This is what is working for me. After each chemotherapy infusion, I feel terrible. Like I said, the drugs set off a bomb inside my body from which it has to recover. After the first infusion, it took fifteen days before I felt tolerable. The next time, it took fourteen days to recover. The next two recovery times were eleven days and ten days. I attribute the decreasing recovery time, in part, to the diet I have been following. By faithfully eating the power foods (whether or not I felt like it), I have been giving my body something good to worth with.  I share my food list in the hope that it might help others whose bodies are going through a difficult time. Here's to good health.

Saturday, December 9, 2017

A Cancer Journey ~ Chemicals

I can't get over the chemicals. I don't do chemicals. I am organic, natural, free-as-the-wind. Yet every three weeks, my body is pumped full of chemicals. How many chemicals? Imagine enough to kill you, and then back it off a little.

The only good thing is that the cancer hates the chemicals as much as I do. Otherwise, I think years from now this whole chemotherapy ordeal will be viewed as barbaric. What would Dr. McCoy say? He would probably be appalled. Of course, the last time I looked, he was also using chemicals.

It always amazed me that no matter what desperate situation the crew of the Enterprise was in, no matter what planet they were on, Dr. McCoy always had something in his bag that could fix it–the illness, I mean. In one Star Trek movie, he even had a pill on him that grew a new organ in an old woman (I think it was a gall bladder.) Think of that! Of all the organs in the body, Dr. McCoy had the right pill for the one the woman needed. Good old Dr. McCoy.

What got his goat was not chemicals; it was surgery, cutting into people with sharp instruments, rooting around, and sewing them back up again. He thought that was disgusting, barbaric. He preferred chemicals.

I don't care much for chemicals. If the future still depends on them for health, then we still have a ways to go. I think it would be better if we learned how to contact our bodies, make friends with them, and persuade them to stay healthy.

You there, little cells! Yes, you! What are you thinking that you went haywire? Don't you realize how unhealthy–not to mention inconvenient–that is? Come on, guys, let's work together. Other wise, it's chemicals, and I know you don't want that. I don't care what Dr. McCoy says, chemicals are not the way to go. Except that right now, they are.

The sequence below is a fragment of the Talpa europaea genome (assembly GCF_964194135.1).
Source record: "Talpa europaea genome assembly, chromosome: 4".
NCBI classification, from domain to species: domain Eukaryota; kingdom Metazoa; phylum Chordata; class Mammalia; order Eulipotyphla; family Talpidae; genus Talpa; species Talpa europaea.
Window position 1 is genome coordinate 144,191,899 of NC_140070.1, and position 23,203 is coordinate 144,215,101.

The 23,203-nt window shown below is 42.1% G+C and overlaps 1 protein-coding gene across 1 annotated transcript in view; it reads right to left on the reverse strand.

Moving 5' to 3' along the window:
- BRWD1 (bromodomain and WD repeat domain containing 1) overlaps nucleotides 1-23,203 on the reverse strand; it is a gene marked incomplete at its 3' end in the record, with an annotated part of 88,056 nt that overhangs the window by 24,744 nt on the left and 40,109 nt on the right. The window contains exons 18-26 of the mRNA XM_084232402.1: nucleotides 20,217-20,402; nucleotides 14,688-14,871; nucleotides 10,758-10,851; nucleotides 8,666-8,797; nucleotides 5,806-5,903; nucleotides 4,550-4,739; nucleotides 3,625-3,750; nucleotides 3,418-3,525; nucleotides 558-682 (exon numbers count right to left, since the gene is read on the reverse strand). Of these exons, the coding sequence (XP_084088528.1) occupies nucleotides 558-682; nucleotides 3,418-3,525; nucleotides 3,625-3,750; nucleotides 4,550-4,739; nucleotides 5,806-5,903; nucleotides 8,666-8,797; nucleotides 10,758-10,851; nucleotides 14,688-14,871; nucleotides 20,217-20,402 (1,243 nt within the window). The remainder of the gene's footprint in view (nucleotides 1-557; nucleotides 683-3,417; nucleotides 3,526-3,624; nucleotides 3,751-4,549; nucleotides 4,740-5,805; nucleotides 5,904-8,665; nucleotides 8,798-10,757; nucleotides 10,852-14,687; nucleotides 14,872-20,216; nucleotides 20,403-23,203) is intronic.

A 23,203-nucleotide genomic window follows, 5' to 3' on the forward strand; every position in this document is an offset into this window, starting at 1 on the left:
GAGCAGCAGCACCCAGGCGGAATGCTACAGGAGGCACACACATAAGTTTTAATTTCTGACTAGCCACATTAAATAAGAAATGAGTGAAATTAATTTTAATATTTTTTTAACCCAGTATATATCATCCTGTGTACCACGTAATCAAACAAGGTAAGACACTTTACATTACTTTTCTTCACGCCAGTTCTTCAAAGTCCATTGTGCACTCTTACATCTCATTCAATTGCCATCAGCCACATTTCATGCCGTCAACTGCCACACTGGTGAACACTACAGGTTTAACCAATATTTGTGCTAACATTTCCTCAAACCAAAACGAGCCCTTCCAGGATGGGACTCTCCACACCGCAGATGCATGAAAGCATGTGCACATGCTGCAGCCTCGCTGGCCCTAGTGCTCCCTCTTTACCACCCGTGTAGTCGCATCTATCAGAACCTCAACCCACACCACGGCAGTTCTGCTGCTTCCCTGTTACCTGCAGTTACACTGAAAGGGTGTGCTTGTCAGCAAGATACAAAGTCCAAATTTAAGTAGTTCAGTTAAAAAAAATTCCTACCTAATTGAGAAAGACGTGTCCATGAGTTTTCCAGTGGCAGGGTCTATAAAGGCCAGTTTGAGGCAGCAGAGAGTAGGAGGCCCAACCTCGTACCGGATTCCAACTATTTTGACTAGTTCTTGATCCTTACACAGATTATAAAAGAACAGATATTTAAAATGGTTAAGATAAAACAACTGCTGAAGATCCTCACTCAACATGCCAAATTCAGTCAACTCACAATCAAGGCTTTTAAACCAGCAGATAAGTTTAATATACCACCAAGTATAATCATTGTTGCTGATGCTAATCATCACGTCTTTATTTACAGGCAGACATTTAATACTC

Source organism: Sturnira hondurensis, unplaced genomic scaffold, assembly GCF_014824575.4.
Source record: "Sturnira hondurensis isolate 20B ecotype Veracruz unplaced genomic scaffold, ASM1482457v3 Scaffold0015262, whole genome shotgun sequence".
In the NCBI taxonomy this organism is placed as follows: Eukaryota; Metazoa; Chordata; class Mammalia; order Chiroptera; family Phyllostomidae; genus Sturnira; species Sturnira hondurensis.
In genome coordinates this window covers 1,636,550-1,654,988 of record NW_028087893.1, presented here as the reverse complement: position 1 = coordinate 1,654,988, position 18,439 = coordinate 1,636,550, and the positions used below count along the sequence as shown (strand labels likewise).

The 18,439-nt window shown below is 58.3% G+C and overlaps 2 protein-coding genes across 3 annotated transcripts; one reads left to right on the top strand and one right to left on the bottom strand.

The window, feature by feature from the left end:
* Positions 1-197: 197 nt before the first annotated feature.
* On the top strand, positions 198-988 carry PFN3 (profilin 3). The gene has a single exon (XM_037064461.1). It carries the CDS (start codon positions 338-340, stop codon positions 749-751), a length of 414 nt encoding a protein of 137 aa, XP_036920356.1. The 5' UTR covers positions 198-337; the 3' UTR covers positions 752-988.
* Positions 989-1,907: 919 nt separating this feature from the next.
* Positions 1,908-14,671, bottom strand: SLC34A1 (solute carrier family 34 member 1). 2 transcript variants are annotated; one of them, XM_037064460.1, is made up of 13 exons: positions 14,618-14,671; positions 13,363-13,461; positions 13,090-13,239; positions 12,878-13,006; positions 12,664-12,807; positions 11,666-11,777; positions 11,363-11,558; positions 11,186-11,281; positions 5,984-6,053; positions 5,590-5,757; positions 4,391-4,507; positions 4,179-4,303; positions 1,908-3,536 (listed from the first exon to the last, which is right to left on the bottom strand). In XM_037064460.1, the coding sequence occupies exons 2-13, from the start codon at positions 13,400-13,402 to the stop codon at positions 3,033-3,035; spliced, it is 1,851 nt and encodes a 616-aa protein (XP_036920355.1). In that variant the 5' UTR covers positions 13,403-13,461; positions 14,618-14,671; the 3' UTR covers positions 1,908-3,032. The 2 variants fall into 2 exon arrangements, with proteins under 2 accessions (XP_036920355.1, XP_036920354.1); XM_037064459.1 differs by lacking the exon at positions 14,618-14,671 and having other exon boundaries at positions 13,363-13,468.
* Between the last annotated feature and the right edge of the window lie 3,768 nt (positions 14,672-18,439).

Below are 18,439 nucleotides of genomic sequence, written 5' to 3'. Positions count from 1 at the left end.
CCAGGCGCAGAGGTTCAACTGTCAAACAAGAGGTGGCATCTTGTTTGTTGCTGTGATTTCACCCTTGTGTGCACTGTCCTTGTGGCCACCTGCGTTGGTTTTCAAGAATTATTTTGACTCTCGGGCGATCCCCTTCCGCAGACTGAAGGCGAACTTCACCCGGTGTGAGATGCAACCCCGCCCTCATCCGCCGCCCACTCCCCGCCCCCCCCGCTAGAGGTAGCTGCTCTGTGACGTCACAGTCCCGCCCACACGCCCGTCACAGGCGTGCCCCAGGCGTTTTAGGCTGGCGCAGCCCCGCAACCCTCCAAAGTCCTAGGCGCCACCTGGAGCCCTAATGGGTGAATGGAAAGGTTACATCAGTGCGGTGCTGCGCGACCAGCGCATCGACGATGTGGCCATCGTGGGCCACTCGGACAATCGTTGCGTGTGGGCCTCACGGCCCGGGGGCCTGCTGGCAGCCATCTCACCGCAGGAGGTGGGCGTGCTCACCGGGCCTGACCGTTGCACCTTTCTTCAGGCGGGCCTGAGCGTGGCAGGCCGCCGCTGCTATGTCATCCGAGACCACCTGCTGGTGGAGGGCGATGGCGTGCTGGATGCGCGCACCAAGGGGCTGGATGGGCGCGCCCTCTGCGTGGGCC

(Note to self: Be grateful for the chemicals today; they are trying their best to help you. In the meantime, enjoy this photo of driftwood attempting to look like an elephant.)



Saturday, December 2, 2017

A Cancer Journey ~ Fourth Chemo Session

Over the halfway mark–after this, only two more to go. After this session, I will undergo a PET scan which my oncologist is expecting to show clear. I pray it is so. My white blood cell counts have been decreasing after each session so the doctor is going to give me a shot of Neulasta. This drug acts like a protein in the body to stimulate the growth of white blood cells. The lower the count of white blood cells, the greater the risk of infection. There are a few days of nasty side effects from the drug, but an infection would feel even worse. So gimme the drug; what's one more right now.

While at the infusion center, I briefly chatted with Peggy, another cancer patient. Today was her last infusion. YAY! We exchanged notes on our experience with cancer so far and found a few things in common. The first was regarding food. Very few things taste good. We are always getting asked, "What would you like for dinner?" And our response is, "I'll let you know five minutes before." We just cannot know in advance what will appeal to us. I picture various foods on a conveyor belt, like the kind they have at a dry cleaners. I run the belt with the food swishing past until I spot the one that sounds the best at the moment. "That's it! That's what I'll have for dinner. Now!" I go for it right away because the mood could quickly pass, making me run the conveyor belt over again,

The other thing that Peggy and I agreed on is that people who have not gone through the cancer experience do not really know what it is like. Before I had cancer, I certainly empathized with those who did, but I never could sympathize from a shared perspective. I think it's the same with everything that humans endure, all the pain, sorrow, and suffering. Until we experience the same things ourselves, we remain at best sympathetic observers. However, those sympathetic observers are wonderful supporters.

Our conversation reminded me of something one of my students told me. She confessed one day that she couldn't concentrate on the mathematics we were studying because of issues at home.
"Mrs. Hart," she said," You just don't know what it's like."
I acknowledged that was true, and I determined that my classroom would be a safe haven, a place where teenagers would not have to deal with distracting issues. I did not know what it was like in her home, but I remembered when there were issues in my home, trying times that made algebra and history and chemistry seem meaningless. All I could do was give her a space to be.

Going through cancer treatment has rendered some things meaningless. There are issues that used to rile me that I now ignore. Just let me get through my last two treatments, let my body recover, let my hair regrow, for crying out loud, and then maybe I will cry out loud about something else. But not right now. I'm the NOW girl.

(Note to self: One more thing we agreed on is that the actors in cancer drug commercials don't look sick enough–they even have all their hair.)